Human Cardiovascular Physiology Laboratory – Faculty of Medicine – Chulalongkorn University – Thailand


Our interest includes a broad range of research topics in physiology and pathophysiologic involvement in cardiovascular diseases as well as the interplays between risk factors on disease development and progression. Our research involves healthy individuals and many clinical populations.


We are establishing a testing protocol and adjusting the necessary techniques of endothelial function measurement using a high-resolution ultrasound scanner for our lab. We are simultaneously running a pilot study on vascular function in subjects at risk of hypertension. Under the scope of this study, we would like to determine the functional role of various lifestyle factors and genetic inheritance on vascular function. We try to identify physiologic characteristics possibly unique to individuals at risk of developing hypertension. In this pilot study, we asked a simple question on whether young healthy individuals with parental history of hypertension (PHx+ve) would respond to sugar consumption differently from those who do not have a parental history of hypertension (PHx-ve). This would provide an insight on pathophysiology contributing to the development of hypertension in the context of genetic-environment interaction. To accomplish our research aim we use available vascular function tests including flow-mediated dilation by ultrasound assessment with aid of user-friendly edge detection and wall tracking software.


During this period of the COVID-19 situation, we encounter many challenges. All activities including research plans have been greatly retarded or even paused. People have been asked not to move around much. After receiving ethical approval from the local IRB, we were able to collect a small number of subjects to determine the effect of table sugar on vascular function in young healthy subjects at risk of hypertension due to medical history of parental hypertension. Regarding the test itself, the great challenge would be the difficulty to persistently get good scans of the brachial artery and maintain the clear wall image throughout the measurement period.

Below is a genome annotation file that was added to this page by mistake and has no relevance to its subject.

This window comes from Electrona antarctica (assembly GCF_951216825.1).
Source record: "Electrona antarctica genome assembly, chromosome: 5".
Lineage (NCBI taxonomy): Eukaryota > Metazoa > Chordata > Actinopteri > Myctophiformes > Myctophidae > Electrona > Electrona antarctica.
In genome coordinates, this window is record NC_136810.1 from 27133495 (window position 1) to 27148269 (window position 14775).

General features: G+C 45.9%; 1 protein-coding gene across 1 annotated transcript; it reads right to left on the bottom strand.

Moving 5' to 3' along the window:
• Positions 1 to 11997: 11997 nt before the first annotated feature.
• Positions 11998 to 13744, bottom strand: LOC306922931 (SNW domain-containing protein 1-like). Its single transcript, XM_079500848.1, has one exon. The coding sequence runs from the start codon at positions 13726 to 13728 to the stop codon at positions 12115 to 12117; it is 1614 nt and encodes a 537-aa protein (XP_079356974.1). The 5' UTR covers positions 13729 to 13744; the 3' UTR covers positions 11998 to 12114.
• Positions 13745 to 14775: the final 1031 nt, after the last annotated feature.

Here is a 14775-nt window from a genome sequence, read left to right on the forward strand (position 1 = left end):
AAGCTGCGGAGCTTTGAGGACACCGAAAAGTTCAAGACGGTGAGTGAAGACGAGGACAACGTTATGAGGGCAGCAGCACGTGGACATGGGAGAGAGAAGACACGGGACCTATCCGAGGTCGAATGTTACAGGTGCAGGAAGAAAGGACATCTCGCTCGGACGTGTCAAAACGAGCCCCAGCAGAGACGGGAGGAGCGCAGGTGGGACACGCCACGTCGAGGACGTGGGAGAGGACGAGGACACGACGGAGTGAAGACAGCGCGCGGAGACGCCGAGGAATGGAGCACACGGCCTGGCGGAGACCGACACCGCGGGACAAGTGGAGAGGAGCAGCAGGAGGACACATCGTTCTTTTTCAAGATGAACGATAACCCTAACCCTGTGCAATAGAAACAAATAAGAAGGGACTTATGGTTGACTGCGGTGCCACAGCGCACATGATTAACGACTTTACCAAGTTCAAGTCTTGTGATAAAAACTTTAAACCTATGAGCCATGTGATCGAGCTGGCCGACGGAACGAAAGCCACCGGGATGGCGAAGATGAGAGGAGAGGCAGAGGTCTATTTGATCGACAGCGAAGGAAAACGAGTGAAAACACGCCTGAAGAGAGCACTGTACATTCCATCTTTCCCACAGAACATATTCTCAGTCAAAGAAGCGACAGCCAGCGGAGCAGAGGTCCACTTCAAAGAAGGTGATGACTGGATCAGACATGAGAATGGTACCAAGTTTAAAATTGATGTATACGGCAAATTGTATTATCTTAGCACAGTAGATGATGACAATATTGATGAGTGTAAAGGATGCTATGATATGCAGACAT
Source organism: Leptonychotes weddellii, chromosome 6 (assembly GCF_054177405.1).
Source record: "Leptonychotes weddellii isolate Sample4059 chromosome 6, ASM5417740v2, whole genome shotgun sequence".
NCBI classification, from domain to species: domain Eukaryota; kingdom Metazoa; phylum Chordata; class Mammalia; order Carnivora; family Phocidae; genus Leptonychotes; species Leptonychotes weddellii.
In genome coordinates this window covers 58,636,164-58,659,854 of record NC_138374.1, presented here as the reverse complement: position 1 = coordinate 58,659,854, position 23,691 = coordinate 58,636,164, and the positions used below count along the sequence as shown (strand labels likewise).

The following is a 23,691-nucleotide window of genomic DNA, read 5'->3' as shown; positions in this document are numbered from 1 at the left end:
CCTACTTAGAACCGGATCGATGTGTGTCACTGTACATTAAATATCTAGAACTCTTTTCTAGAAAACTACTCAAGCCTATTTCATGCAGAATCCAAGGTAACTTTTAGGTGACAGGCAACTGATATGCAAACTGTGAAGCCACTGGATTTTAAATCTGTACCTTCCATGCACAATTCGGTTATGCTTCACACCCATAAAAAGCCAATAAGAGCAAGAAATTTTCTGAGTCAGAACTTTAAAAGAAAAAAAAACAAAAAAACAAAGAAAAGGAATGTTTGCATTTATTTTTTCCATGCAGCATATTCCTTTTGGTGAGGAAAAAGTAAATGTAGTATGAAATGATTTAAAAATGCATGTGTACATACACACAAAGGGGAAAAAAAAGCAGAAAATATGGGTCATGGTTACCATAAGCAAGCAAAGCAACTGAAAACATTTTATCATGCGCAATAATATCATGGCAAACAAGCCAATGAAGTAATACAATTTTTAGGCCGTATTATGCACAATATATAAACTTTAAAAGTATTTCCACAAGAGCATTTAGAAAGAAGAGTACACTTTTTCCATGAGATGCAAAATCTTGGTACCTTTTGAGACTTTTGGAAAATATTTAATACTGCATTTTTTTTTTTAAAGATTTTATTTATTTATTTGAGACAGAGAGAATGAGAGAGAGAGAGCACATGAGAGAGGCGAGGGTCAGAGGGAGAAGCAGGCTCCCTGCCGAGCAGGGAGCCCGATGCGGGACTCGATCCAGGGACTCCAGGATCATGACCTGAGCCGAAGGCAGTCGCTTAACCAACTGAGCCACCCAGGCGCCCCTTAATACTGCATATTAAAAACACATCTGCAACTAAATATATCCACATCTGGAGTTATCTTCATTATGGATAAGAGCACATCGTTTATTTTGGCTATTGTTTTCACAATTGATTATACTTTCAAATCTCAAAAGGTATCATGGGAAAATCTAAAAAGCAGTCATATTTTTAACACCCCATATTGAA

Due to a small number of subjects able to make the appointment, we could only complete 10 visits of 6 volunteers. Subjects reported to the lab after an overnight fast. After establishing the baseline endothelial function, the subjects would have 60-gram sucrose ingestion on one visit or water ingestion on a control visit. Flow-mediated dilation (FMD) was determined again after each ingestion at 60 and 120 minutes. The initial results (figures provided) may not be able to interpret. However, the information on brachial diameter values suggested that our laboratory techniques values obtained by software determination were relatively stable.


The initial data suggested a tendency of diverse responses of FMD to table sugar consumption at various time points of the two groups. More data are needed before we can make a firm conclusion for this research question. With the aid of analysis by the appropriate vascular software, the burden of video analysis becomes easily handled in a short time. The use of real-time analysis gives immediate feedback on the quality of the image and cumulatively saves a substantial amount of time to spend in offline analysis.



Using edge detection and wall-tracking software for brachial diameter and FMD analyses minimizes bias and errors from manual measurement. Many indexes obtained from the imaging analysis are potentially useful for vascular biological markers. Understanding disease pathophysiology and its development will shed some light on the prevention and treatment of the diseases.

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